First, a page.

House Budget Committee Chairman Paul Ryan (R-Wis.) said Thursday that it’s possible that Congress will take up more stopgap government funding measures instead of a longer-term one when a resolution keeping the government running expires later this month.

Speaking Thursday morning at a breakfast sponsored by National Journal, Ryan said that he could “possibly” see Congress passing a series of short-term measures.

Ryan’s statement comes as the White House and leaders of both parties have come out against using a series of short-term funding bills to keep the government running.

President Obama, who on Wednesday <a href=””>signed into law</a> the stopgap measure that will keep the government funded through March 18 and cut $4 billion from programs his administration has already targeted, said in a statement after Wednesday’s Senate vote that “we cannot keep doing business this way.”

Also on Wednesday, House Majority Leader Eric Cantor (R-Va.) urged Congress to pass a longer-term measure instead of “short-term band-aids,” and Senate Majority Whip Dick Durbin (D-Ill.) said that Senate Democrats are “going to draw a line here; this is not the way to govern.”

The White House has called for congressional leaders to meet with Vice President Biden, Chief of Staff Bill Daley and Office of Management and Budget Director Jack Lew to negotiate a way forward on a measure that would keep the government funded through September. But the path remains unclear, as House Republicans and Senate Democrats are at odds over how much to cut from federal spending.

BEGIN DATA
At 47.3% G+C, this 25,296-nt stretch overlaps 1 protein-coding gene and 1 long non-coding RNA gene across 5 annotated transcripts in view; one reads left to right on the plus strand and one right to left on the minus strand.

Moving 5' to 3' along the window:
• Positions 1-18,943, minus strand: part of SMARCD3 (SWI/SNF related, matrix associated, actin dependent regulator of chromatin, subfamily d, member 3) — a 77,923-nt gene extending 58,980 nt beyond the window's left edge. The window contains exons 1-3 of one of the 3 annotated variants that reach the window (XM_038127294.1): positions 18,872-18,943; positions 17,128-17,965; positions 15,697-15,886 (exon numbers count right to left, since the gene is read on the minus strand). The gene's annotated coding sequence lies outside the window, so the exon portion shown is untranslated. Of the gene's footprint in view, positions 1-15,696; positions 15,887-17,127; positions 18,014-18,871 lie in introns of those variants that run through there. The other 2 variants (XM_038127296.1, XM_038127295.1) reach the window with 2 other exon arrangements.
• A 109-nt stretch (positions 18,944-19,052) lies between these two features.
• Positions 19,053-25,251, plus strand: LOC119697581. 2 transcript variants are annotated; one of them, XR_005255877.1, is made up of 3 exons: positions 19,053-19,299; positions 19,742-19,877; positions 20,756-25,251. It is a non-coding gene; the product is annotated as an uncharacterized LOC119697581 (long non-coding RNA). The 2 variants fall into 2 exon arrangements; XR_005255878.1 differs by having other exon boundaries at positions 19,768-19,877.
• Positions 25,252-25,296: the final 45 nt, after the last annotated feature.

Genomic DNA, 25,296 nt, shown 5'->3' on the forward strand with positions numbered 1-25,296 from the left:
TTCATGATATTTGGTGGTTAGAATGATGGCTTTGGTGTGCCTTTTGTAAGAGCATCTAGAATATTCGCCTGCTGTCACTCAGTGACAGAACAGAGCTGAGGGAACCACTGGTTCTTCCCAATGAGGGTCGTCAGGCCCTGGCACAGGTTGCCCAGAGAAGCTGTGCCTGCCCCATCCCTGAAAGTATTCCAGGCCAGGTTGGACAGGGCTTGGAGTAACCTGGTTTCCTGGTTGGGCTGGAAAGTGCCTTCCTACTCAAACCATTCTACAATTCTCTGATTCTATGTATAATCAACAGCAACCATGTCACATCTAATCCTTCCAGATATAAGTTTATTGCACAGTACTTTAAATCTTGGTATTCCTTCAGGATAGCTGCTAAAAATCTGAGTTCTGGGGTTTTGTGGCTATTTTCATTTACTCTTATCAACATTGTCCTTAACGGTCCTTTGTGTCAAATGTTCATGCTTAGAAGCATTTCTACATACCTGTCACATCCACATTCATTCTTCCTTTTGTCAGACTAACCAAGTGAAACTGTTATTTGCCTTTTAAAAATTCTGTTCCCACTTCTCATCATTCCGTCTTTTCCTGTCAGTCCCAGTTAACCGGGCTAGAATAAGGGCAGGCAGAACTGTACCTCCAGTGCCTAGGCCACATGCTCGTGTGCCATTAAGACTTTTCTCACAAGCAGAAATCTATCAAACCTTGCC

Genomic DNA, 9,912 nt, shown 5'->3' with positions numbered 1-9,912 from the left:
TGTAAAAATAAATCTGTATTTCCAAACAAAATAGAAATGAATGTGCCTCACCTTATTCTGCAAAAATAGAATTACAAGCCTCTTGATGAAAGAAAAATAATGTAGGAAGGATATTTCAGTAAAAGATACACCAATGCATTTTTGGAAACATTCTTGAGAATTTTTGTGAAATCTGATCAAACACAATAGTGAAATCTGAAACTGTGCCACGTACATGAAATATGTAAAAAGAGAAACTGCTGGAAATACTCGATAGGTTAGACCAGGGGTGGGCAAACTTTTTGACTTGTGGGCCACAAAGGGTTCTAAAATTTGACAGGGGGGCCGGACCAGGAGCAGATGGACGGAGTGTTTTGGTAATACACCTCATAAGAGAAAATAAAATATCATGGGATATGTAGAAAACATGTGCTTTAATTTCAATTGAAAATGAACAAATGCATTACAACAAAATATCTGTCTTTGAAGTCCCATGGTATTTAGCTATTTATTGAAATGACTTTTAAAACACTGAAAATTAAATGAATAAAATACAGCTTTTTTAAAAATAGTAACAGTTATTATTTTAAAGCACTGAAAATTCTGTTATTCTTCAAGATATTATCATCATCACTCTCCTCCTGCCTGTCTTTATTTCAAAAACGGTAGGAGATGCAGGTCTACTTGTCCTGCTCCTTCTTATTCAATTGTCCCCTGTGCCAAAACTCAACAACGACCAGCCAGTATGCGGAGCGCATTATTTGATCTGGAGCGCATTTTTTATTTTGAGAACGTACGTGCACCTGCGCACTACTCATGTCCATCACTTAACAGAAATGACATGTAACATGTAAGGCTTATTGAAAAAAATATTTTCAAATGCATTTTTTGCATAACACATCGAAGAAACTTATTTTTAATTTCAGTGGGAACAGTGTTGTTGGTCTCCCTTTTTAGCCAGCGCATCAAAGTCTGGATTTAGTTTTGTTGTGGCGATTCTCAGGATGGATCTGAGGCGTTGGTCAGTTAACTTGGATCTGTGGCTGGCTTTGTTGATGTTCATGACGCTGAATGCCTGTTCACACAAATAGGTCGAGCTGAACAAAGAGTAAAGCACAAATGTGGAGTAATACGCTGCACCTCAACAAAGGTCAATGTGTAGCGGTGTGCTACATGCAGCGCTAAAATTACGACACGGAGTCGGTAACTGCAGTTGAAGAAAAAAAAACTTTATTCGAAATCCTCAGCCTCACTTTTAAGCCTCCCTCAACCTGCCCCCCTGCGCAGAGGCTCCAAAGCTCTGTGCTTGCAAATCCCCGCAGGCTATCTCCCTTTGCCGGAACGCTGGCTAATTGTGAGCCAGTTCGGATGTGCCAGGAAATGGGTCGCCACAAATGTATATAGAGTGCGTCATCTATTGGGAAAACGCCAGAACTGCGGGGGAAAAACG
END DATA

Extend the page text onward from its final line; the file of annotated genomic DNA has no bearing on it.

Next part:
Also at issue are several dozen riders that passed the House two weeks ago and are included in the lower chamber’s plan to cut $61 billion through the end of September. Senate Majority Leader Harry Reid (D-Nev.) <a href=””>said on Wednesday</a> that the riders, which include measures on such hot-button issues as defunding Planned Parenthood and the national health care law, would be dead-on-arrival in the Senate.

On Thursday, Ryan said that House Republicans understand that there’s a difference of opinion on the riders but did not offer any specifics on how lawmakers might address them.

“We realize that we control one-third of the decision making body here,” he said, adding that “what I hope to get out of this is as low a spending number as possible.”

Asked what kind of compromise he sees the House and Senate coming to on the longer-term spending measure, Ryan said that it remains unclear. “I really don’t know the answer to that question, where are we going to split the difference,” he said.

He also reiterated that House Republicans plan to tackle entitlement reform, including Medicare reform, when they propose their fiscal year 2012 budget in April, calling the fact that Obama’s proposed budget did not do so “disturbing.”

“Everybody thinks that we’re afraid of the politics of this,” Ryan said. “We’ve got to get beyond that. ... We have a moral obligation, a responsibility to stand up and do what’s right to solve this country’s problems.”